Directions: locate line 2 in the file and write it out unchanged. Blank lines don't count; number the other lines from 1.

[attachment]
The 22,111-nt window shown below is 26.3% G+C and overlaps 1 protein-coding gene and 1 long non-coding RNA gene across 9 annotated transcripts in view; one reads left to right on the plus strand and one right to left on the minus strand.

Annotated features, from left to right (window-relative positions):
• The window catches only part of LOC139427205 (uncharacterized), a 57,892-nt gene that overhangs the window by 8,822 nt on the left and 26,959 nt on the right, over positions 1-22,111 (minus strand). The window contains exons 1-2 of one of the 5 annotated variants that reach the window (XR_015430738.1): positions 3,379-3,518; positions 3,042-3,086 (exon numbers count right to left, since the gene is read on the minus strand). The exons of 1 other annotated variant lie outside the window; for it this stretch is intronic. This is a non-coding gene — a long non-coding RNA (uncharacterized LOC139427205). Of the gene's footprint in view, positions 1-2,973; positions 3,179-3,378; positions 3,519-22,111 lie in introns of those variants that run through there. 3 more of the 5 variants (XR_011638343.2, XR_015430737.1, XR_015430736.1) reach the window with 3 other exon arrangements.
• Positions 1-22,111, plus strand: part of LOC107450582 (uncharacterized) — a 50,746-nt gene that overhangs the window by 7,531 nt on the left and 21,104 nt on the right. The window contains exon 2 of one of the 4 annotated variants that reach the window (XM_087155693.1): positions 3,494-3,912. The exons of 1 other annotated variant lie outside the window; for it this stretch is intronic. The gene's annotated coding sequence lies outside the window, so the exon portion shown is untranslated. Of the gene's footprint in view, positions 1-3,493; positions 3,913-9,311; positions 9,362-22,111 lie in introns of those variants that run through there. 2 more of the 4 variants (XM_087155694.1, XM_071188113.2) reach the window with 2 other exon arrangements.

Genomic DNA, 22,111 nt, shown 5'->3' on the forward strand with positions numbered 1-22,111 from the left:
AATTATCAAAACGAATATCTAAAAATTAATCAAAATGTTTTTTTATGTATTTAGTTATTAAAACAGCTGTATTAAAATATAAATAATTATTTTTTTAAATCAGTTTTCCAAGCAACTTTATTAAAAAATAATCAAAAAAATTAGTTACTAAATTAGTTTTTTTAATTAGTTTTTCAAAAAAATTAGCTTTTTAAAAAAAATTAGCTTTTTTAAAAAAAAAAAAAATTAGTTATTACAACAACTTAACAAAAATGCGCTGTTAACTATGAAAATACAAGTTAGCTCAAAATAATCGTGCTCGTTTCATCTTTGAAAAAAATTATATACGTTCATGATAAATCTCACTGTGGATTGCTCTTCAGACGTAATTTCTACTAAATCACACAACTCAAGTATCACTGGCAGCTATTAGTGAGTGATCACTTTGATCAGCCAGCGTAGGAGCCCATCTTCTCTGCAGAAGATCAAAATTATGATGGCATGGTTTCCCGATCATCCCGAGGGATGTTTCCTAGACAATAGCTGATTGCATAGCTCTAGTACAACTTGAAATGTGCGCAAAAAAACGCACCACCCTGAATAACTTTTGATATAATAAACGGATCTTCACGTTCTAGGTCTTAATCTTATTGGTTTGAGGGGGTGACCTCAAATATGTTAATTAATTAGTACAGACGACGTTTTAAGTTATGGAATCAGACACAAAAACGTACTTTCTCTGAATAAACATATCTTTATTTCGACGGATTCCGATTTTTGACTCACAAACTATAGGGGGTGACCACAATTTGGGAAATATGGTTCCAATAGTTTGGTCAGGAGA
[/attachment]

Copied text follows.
Annotated features, from left to right (window-relative positions):